PO Box 2 Blackball

Paul Maunder's blog



Rain, rain and more rain

Back from a wet bike trip: Blackball-Reefton-Westport-Charleston-Punakaiki-home. It rained every day. Biking in a soft drizzle is pleasant, but as it becomes heavier, one is torn between donning the rain gear which makes one sweat and suffering the drenching. The Lower Buller Gorge seemed particularly malevolent and I felt for Thomas Brunner on his dreadful journey. And then there’s the business of a wet tent, which inevitably leads to a damp sleeping bag. It was one of those weeks when the rain refuses to budge, like a dementia patient. The sky almost lightens, a patch of blue, but then another shower arrives.

Nevertheless, cycling, as well as massaging the cardio-vascular system, unclogs the thought patterns.

Visiting these tourist spots gave me a chance to think about tourism and tourist towns (or visitor towns – an interesting difference perhaps?). Reefton does the visitor town well – it’s on a good scale and it has managed to dramatise itself tastefully.  The shopfronts are all painted, each with a flag above the veranda. There are good cafes, a quality art gallery run by a co-op of artists and splendid second hand shops spread among the more functional day to day shops for the locals. There’s heritage in the mining school and the Blacks Point Museum. What do visitors need?  To pass the time by eating, drinking, looking at interesting things and sometimes  venturing on a walk or a cycle. Hokitika has a similar culture, with locals taking advantage of the increased market that visitors provide. There’s no singular attraction in either place and this is, I suspect, an advantage.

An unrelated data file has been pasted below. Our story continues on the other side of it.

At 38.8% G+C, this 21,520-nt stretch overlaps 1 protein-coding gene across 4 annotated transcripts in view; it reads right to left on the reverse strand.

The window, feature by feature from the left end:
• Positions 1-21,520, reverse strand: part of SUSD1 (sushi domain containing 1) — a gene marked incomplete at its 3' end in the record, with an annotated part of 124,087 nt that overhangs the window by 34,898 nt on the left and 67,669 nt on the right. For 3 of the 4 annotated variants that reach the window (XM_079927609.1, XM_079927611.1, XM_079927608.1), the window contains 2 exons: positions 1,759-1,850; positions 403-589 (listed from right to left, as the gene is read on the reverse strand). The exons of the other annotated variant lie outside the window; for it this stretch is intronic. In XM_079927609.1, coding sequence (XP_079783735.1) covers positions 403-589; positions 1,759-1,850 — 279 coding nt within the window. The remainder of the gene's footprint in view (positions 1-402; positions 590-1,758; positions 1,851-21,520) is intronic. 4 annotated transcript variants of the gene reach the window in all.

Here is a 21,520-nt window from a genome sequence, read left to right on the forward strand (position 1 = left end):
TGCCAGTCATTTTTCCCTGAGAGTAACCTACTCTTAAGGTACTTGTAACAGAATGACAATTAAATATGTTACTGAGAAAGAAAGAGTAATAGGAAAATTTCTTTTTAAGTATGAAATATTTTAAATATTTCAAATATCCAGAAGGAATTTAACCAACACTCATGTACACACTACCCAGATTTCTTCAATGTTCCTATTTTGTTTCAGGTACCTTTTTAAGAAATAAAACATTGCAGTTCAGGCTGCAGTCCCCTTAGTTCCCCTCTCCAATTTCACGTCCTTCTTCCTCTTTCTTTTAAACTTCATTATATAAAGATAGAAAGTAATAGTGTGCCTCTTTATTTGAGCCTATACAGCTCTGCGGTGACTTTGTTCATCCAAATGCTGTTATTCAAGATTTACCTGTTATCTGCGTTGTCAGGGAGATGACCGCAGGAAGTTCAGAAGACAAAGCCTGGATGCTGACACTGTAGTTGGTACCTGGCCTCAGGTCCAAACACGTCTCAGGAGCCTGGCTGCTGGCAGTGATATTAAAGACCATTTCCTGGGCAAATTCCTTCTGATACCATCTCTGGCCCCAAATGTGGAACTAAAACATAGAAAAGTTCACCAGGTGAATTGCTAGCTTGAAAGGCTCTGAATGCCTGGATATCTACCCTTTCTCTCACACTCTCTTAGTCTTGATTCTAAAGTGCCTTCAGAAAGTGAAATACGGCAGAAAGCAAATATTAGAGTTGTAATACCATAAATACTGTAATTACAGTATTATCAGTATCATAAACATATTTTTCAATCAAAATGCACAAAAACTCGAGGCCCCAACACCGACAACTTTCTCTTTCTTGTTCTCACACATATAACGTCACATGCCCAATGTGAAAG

Westport tries, but lacks the artists and the second hand shops, so the visitor is stuck with the everyday (other than a couple of art nouveau buildings) and an awareness of marginality. Charleston is a potpourri: limestone caves and a fine bay, the business headquarters for a national company, a camp ground and the smallest club in New Zealand, which made me feel at home when I popped in for a beer. Wet through, I hired a cabin, the tiniest of rooms but absolute luxury, especially as there was access to a drier.

Punakaiki is a tourist spot, cursed with the Pancake Rocks attracting thousands for the photo op, before  most move on. There’s immense infrastructure pressure for sixty rate payers and a confusing array of councils and DOC to deal with. The water has to be boiled, the accommodation is booked out and there’s no space for expansion. The glacier towns are the same. There’s not a lot of point in this meeting between nature and capital, the photos have all been taken and a gormlessness sets in. But cycling along the Coast Road I appreciated the attraction for those life-stylers tucked away in the bush with a resplendent empty ocean in the foreground.

Greymouth lacks just about everything: there’s a couple of decent craft shops, but little art, no second hand shops, nothing to look at other than Shantytown which is on the outskirts, some tolerable cafes, but hard to kill time in a place locked into franchises and suburbia, with an inability to dramatise itself. To do so, it would have to adopt a tangatawhenua/turangawaewae framework, but instead holds on grittily and determinedly to a 1950s settler culture.